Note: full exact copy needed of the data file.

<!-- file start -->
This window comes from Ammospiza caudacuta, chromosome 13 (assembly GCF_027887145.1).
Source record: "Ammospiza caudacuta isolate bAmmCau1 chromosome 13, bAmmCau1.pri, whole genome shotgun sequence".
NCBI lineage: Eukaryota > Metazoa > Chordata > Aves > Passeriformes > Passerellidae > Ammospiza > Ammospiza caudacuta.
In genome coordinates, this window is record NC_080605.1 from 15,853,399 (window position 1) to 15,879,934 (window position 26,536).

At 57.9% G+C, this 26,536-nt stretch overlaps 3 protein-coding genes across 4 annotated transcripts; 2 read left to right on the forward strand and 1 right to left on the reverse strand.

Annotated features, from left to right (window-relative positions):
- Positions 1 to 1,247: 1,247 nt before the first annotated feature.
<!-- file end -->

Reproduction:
This window comes from Ammospiza caudacuta, chromosome 13 (assembly GCF_027887145.1).
Source record: "Ammospiza caudacuta isolate bAmmCau1 chromosome 13, bAmmCau1.pri, whole genome shotgun sequence".
NCBI lineage: Eukaryota > Metazoa > Chordata > Aves > Passeriformes > Passerellidae > Ammospiza > Ammospiza caudacuta.
In genome coordinates, this window is record NC_080605.1 from 15,853,399 (window position 1) to 15,879,934 (window position 26,536).

At 57.9% G+C, this 26,536-nt stretch overlaps 3 protein-coding genes across 4 annotated transcripts; 2 read left to right on the forward strand and 1 right to left on the reverse strand.

Annotated features, from left to right (window-relative positions):
- Positions 1 to 1,247: 1,247 nt before the first annotated feature.